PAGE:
(A) iHIOs were injected with saline and approximately 103 commensal E. coli or pathogenic O157:H7. Mean CFU +/- standard error were determined at the indicated times from three different iHIOs for each strain. (B) ROS production was assessed 4 hours post-injection by fluorescence microscopy 30 minutes after addition of the oxidative stress detection reagent (Enzo). Bar indicates 100 μm. (C) Fluorescence intensity, pixels (mean and standard error of the mean) is plotted for three independent iHIOs. Statistical significance was assessed by using one-way ANOVA analysis of variance using Tukey’s multiple comparison posttest using GraphPad Prism 5.0. ** Very significant (P value 0.001 to 0.01), *** extremely significant (P value p < 0.001). Similar results were seen in an independent replicate experiment.

https://doi.org/10.1371/journal.pone.0178966.g004

Stx production

While the SOS response is designed to protect chromosomal integrity, lysogenic bacteriophage use activation of the SOS response as a signal to initiate lytic replication and escape from a damaged host. Stx is phage-encoded, and activation of the SOS response initiates Stx expression [5]. Stx expression was observed in iHIOs infected with O157:H7. Stx2a was not detected by western blots at 1, 2, 4 and 6 hours post-infection (Fig 5). At 18-hours post infection, 4 ng and 10 ng Stx2a was detected in two separate experiments.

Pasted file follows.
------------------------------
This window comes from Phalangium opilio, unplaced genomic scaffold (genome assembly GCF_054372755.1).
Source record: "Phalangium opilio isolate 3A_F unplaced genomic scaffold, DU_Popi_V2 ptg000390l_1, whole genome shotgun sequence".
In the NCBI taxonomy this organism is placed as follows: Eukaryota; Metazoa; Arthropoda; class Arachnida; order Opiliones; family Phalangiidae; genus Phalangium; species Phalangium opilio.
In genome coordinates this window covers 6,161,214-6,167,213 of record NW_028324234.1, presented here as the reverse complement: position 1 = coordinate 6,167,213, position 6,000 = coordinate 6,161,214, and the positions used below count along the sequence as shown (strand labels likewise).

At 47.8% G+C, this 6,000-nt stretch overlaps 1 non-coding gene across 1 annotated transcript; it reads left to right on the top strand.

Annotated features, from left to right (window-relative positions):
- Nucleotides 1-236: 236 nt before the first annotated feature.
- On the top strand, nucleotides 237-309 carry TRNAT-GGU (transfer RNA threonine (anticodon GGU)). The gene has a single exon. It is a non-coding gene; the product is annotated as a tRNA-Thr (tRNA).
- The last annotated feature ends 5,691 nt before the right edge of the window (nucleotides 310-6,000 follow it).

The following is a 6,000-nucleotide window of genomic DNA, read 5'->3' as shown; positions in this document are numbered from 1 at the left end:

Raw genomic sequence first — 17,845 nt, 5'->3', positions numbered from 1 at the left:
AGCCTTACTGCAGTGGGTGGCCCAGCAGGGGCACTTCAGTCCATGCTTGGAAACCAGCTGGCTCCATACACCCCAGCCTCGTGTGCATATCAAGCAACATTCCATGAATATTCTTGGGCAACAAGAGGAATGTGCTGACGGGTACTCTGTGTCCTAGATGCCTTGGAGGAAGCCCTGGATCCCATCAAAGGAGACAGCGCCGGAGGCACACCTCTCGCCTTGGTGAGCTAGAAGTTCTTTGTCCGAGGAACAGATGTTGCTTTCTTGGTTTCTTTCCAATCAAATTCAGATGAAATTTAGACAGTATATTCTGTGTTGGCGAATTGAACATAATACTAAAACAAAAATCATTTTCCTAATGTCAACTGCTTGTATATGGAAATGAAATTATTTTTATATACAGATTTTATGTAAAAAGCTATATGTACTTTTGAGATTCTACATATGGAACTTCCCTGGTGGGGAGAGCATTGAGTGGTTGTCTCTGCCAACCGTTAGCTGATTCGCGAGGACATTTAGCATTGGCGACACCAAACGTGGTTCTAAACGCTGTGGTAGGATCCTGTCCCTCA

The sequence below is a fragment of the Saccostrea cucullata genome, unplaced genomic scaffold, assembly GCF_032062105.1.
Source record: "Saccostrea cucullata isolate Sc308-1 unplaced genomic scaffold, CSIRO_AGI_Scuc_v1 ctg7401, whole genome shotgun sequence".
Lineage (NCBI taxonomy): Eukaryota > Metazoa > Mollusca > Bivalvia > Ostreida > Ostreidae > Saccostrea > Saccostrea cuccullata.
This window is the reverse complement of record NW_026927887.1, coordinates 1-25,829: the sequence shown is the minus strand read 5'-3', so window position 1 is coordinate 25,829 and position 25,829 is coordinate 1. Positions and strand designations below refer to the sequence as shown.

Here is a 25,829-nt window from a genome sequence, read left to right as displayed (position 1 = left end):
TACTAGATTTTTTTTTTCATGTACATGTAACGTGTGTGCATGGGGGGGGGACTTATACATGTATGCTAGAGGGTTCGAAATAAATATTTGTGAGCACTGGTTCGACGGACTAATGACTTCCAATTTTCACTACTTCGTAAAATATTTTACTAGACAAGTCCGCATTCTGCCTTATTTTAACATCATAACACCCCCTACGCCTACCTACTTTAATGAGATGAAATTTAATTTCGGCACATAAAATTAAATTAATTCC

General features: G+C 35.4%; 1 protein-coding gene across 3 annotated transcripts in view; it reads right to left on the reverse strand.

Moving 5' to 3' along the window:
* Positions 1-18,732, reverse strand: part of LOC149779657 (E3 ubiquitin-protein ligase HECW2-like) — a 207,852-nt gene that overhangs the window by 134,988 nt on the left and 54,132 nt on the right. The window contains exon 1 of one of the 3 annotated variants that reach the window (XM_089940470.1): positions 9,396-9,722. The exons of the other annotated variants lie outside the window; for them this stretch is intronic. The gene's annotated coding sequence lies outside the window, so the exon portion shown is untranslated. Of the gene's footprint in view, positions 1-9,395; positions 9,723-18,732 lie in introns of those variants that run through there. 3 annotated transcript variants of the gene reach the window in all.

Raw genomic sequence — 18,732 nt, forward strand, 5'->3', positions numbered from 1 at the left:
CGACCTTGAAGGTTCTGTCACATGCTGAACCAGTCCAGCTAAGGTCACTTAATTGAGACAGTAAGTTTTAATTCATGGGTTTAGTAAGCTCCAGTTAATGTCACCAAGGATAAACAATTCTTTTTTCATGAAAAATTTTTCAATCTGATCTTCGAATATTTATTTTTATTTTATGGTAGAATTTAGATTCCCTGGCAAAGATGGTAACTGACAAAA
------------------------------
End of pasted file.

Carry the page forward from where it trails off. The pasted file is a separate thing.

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Fig 5. Western blot of Stx2a.

Lysed iHIOs infected with E. coli O157:H7 were harvested at the indicated time points and mechanically lysed. The cellular material was collected by centrifugation. Protein in the pellet was solubilized, and immunoblotted using polyclonal antibody to Stx2a. As control, purified Stx2a was loaded at 50 and 25 ng. The Stx2a A-subunit (33 kDa), indicated by the arrow is seen at 18 hours post-infection.

https://doi.org/10.1371/journal.pone.0178966.g005

Transcriptional profiling

Relative expression of linage specific genes.

RNAseq was performed on iHIOs at 4 hours post-injection with PBS (control) or 103 commensal E. coli or O157:H7. Expression of individual intestinal genes was examined (Table 1). Infection with the commensal and O157:H7 strain resulted in slight (approximately 2-fold), but significantly increased expression of epithelial junction proteins, including E-cadherin, ZO-2, and claudin 1. Both strains induced transcription of proteins that participate in gastrointestinal defenses, such as alkaline phosphatase, which is involved in detoxification of lipopolysaccharide (9 to 19-fold increase), the bacteriolytic enzyme lysozyme (6-fold increase), mucins involved in barrier function, including MUC2 (4 to 6 fold increase) and MUC13 (4-fold increase), and a structural component of gastric mucus, trefoil factor 2 (5-fold increase).